McCain Puts New Strategist Atop Campaign

By Dan Balz and Michael D. Shear
Washington Post Staff Writers
Thursday, July 3, 2008

Facing growing dissatisfaction both inside and outside his campaign, Sen. John McCain ordered a shake-up of his team yesterday, reducing the role of campaign manager Rick Davis and vesting political adviser Steve Schmidt with "full operational control" of his bid for the presidency.

Schmidt becomes the third political operative in the past year to take on the task of attempting to guide McCain to the White House. A veteran of President Bush's political operation, Schmidt will be in charge of finding a more effective message in the Arizona Republican's race against Democratic Sen. Barack Obama, who leads in most polls.

In a telephone interview, Schmidt said that McCain faces a difficult challenge, given the overall mood of the country, but that he is encouraged by the race remaining relatively tight.

"There are 125 days left until the American people will decide the next president," he said. "Senator McCain is the underdog in the race. We suspect he is behind nationally five to eight points but well within striking distance. I will help run an organization that exists for the purpose of delivering John McCain's message to the American people." Schmidt is also expected to abandon Davis's plan to put roughly a dozen regional campaign managers in place around the country.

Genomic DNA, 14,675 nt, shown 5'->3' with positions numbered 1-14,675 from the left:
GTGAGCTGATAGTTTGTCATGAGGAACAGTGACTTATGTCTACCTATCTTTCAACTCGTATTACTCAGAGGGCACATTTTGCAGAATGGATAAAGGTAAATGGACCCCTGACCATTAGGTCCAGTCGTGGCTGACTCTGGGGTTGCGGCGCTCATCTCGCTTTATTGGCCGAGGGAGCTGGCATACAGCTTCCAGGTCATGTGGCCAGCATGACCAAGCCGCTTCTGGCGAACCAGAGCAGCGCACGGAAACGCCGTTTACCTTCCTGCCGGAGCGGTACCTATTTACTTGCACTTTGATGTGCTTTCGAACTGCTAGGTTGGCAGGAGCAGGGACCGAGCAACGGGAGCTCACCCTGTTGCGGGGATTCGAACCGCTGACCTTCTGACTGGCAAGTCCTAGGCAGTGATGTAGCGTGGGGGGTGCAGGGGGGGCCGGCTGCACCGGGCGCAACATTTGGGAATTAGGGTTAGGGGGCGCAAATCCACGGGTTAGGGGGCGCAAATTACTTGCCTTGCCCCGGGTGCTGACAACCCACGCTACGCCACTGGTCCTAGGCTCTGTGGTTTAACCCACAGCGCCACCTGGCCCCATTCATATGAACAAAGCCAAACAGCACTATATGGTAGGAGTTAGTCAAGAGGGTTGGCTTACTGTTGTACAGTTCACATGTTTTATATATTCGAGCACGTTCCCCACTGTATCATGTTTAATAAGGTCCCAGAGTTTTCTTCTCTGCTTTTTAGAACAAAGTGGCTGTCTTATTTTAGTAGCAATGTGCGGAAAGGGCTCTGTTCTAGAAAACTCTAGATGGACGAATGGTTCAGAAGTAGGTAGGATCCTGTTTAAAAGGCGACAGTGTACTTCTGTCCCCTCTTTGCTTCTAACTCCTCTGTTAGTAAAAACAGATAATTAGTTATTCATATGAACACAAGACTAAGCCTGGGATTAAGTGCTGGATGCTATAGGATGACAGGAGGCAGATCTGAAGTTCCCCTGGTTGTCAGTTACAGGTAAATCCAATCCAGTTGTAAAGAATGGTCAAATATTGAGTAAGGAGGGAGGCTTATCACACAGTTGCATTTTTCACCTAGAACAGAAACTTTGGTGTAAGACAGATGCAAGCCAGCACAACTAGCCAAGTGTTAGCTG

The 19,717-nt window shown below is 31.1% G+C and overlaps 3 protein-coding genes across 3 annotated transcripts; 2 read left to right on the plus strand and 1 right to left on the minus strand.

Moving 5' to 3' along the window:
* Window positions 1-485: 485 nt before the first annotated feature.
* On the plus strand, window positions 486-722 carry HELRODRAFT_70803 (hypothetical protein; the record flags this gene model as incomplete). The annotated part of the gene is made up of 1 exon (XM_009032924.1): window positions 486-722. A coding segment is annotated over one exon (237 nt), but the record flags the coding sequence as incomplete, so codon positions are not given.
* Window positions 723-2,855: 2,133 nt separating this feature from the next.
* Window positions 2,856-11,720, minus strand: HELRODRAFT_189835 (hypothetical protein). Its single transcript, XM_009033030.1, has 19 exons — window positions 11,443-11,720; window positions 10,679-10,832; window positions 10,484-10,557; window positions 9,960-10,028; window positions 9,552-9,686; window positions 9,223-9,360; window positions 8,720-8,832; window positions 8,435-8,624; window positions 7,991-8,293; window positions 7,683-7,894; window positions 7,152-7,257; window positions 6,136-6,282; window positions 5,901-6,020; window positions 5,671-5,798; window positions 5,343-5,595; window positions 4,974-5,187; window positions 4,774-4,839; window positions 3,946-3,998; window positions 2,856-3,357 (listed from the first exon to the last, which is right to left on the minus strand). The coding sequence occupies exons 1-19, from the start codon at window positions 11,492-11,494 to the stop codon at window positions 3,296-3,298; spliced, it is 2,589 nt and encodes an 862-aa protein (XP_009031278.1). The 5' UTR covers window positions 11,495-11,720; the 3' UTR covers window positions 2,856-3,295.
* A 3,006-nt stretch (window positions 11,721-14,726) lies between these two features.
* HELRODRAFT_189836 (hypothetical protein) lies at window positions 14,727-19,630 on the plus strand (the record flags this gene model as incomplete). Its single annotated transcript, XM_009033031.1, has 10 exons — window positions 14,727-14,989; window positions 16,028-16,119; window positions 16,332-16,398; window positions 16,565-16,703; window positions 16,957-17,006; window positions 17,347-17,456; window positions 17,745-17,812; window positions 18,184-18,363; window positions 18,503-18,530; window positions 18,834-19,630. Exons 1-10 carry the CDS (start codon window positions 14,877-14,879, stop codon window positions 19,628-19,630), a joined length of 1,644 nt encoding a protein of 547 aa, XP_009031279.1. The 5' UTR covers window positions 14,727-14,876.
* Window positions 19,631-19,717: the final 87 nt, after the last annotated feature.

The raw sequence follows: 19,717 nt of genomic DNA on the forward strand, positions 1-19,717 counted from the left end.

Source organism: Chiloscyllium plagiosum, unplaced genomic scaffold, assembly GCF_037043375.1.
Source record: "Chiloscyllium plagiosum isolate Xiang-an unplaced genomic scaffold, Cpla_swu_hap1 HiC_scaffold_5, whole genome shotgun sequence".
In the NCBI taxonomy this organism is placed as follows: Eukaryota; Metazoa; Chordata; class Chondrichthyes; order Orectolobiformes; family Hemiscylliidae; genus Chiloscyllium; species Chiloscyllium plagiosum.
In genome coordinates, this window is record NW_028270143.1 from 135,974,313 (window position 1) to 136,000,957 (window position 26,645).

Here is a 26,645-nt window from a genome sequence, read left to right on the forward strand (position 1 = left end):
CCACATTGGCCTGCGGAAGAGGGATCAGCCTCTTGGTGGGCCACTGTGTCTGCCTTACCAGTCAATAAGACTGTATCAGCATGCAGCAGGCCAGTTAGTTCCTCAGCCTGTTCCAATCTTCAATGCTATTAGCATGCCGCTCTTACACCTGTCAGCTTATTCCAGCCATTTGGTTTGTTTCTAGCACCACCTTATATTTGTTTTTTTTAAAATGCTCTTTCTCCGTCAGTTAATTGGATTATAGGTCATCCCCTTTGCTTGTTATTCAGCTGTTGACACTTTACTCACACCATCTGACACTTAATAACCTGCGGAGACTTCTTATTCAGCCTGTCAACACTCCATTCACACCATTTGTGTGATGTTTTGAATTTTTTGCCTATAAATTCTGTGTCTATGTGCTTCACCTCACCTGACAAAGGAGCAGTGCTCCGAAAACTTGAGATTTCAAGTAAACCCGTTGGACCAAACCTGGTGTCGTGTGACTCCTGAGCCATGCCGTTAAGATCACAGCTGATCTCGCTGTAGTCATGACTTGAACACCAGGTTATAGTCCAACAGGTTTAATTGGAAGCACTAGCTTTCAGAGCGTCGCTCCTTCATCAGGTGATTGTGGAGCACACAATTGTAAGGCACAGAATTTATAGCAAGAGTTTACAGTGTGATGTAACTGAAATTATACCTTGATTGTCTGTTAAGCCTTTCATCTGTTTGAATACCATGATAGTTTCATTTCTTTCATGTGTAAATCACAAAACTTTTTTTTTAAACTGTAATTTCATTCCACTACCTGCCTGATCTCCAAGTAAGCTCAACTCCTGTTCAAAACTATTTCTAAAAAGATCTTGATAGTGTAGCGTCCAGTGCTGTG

The abrupt shift in leadership, announced to McCain's staff yesterday morning, came after weeks of complaints from Republicans outside the campaign and growing concerns within it about the lack of a clear message, the cumbersome decision-making process, the sloppy staging of events, and a schedule driven largely by fundraising priorities rather than political necessity.

"There's not a cogent message," one Republican strategist said yesterday, speaking on the condition of anonymity. "They've been attacking Obama every day, but it doesn't tie back to an overarching theme that McCain believes in."

The problems crystallized this week, with McCain on a three-day trip to Colombia and Mexico, where he is talking about trade and drug trafficking, an exercise even some insiders considered a waste of the candidate's time.

"They've been playing this ripped-from-the-headlines game. Whatever is hot or interesting for the day is what they've been talking about," said one former McCain adviser who is no longer with the campaign.

Schmidt, who managed California Gov. Arnold Schwarzenegger's reelection effort and was a top aide to Vice President Cheney, will have broad authority to revamp the campaign and its message in the coming weeks. He plans a renewed focus on government reform, a theme that fits McCain's brand but has been largely lost in the daily discussions of the economy and national security.

He will report to Davis, but all others in the campaign will report to him. Schmidt will have control over message, advertising, scheduling, advance work and the political operation -- every major area other than fundraising. Davis will retain control over that area and will focus more of his attention on the selection of a running mate and convention planning.